Mark Keaton is leaving his imprint on the fight against breast cancer.
Keaton, an oncologist and clinical researcher with Augusta Oncology Associates, recently finished a clinical study that focuses on fighting breast cancer by preventing cancer cells from repairing themselves.
The study involved researching a potential new class of oncology drugs known as PARP inhibitors that could prevent damaged DNA in cancer cells from becoming repaired, which would help hamper the cells from multiplying.
The drugs target triple-negative breast cancer, which tends to grow and spread more quickly than other breast cancers and occurs more frequently in young black women, according to the American Cancer Society.
"It's a class of drugs that we're pretty excited about for two reasons," said Keaton, a Martinez resident. "One, it seems to have very little side effects, and two, it may significantly improve the effectiveness of chemotherapy treatments in certain groups of patients."
Keaton's team is preparing to study the drug to see if it will aid lung cancer patients as well, he said.
Though the study has concluded, Keaton will follow patients in the study to determine if the treatment is effective.
At the American Society of Clinical Oncology's annual meeting in 2009, early evidence showed that more than 60 percent of patients taking the drug along with standard chemotherapy responded to the treatment.
Another large clinical trial is under way to prevent triple-negative breast cancer from returning, Keaton said.
Keaton was also involved in a 2005 study that led to approval of the breast cancer drug Herceptin by the U.S. Food and Drug Administration in 2006.
Herceptin treats breast cancer patients who have an excessive amount of the HER2 protein.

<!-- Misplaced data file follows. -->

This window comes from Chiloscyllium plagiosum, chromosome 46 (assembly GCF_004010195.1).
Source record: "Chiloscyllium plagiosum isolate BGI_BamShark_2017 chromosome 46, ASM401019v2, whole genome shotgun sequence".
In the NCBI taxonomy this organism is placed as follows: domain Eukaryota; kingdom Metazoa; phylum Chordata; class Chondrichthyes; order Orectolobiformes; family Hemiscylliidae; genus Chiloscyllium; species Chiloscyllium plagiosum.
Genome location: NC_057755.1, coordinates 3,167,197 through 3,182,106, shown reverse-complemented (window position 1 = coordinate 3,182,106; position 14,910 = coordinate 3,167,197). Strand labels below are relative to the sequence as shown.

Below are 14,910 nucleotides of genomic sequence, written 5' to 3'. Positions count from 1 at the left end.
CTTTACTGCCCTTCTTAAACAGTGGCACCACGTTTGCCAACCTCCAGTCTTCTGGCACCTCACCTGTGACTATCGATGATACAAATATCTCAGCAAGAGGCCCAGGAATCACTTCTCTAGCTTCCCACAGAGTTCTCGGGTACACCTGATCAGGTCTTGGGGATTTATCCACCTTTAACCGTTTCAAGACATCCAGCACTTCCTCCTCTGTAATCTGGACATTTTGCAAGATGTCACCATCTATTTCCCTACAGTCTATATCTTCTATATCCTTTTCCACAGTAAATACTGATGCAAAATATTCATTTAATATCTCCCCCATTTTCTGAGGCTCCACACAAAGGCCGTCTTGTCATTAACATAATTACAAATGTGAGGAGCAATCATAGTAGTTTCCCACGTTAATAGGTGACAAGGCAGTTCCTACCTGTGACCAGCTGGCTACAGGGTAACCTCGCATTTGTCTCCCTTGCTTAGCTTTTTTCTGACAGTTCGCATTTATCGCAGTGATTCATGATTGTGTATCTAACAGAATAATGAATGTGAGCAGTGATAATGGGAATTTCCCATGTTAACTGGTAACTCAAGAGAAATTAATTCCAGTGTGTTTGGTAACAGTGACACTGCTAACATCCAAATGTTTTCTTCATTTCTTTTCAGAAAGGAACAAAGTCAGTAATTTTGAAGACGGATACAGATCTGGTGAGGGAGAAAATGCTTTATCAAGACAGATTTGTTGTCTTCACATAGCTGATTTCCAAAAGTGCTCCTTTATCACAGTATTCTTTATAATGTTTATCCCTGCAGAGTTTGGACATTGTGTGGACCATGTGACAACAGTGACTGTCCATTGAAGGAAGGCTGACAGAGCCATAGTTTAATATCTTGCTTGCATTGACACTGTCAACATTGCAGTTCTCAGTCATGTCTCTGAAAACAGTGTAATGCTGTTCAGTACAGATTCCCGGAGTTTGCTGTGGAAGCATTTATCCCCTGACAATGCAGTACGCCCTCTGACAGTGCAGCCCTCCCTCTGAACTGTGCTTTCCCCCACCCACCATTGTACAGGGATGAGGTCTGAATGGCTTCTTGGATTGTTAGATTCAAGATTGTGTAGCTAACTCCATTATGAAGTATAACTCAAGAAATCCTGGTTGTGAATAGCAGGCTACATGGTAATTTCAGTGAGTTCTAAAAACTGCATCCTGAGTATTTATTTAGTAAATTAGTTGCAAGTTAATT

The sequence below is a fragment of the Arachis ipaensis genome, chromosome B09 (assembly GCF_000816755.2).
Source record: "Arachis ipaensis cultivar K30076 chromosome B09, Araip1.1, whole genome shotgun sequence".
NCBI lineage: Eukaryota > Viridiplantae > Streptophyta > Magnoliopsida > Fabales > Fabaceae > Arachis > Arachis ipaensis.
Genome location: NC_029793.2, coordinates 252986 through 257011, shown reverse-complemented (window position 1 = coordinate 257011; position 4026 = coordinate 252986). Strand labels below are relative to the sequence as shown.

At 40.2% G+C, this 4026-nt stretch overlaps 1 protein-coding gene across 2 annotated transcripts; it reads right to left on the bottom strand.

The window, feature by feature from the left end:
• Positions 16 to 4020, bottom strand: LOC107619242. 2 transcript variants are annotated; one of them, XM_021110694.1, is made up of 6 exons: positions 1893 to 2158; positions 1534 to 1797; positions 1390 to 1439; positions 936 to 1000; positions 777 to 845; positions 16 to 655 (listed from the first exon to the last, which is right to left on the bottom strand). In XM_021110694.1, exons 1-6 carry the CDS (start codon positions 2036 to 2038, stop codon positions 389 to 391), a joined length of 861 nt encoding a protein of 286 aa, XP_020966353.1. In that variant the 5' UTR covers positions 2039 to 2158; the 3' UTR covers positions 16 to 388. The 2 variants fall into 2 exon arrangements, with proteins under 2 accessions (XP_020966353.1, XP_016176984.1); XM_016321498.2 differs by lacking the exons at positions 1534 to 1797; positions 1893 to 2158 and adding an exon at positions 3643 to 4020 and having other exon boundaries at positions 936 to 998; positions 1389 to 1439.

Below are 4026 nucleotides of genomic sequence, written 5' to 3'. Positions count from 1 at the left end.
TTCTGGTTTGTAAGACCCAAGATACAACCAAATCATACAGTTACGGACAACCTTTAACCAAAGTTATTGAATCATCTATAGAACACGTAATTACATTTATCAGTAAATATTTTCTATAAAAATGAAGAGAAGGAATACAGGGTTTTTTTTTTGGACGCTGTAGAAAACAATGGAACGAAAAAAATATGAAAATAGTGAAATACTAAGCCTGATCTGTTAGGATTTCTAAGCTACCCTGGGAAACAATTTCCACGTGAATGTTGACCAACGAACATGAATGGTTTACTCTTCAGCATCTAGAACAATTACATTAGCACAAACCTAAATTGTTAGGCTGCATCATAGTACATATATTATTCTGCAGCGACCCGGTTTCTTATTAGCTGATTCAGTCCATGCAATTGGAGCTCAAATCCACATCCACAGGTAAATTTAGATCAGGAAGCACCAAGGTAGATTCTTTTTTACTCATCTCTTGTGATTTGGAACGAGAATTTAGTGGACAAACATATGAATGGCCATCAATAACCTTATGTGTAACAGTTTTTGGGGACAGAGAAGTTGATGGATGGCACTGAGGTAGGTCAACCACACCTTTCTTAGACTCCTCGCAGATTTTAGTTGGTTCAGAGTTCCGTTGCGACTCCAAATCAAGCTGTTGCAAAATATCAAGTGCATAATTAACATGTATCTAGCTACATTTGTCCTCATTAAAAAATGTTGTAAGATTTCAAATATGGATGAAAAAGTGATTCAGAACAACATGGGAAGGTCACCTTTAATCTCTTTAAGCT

"That was considered a major breakthrough in breast cancer treatment," he said.
Keaton became interested in his field of medicine for personal reasons, he said. His mother was diagnosed with lung cancer, and he discovered he had melanoma as an intern in Texas.
A clinical trial researcher for about 25 years, Keaton graduated from the Medical College of Georgia and completed his postgraduate training in 1989 at Brooke Army Medical Center, near San Antonio.
He returned to the area in 2002 to become part of the Augusta Oncology team.
"When I first came, they did not have a research department, but within a year of getting here, we had it up and running," he said.
In his clinical trials, Keaton will test drugs to prevent cancer from recurring in patients whose cancer hasn't spread and improve the survival rates in those whose cancer has returned.
"It gives patients access to medicines and treatments they may have not been able to have or they would have had to travel large distances to receive," he said.
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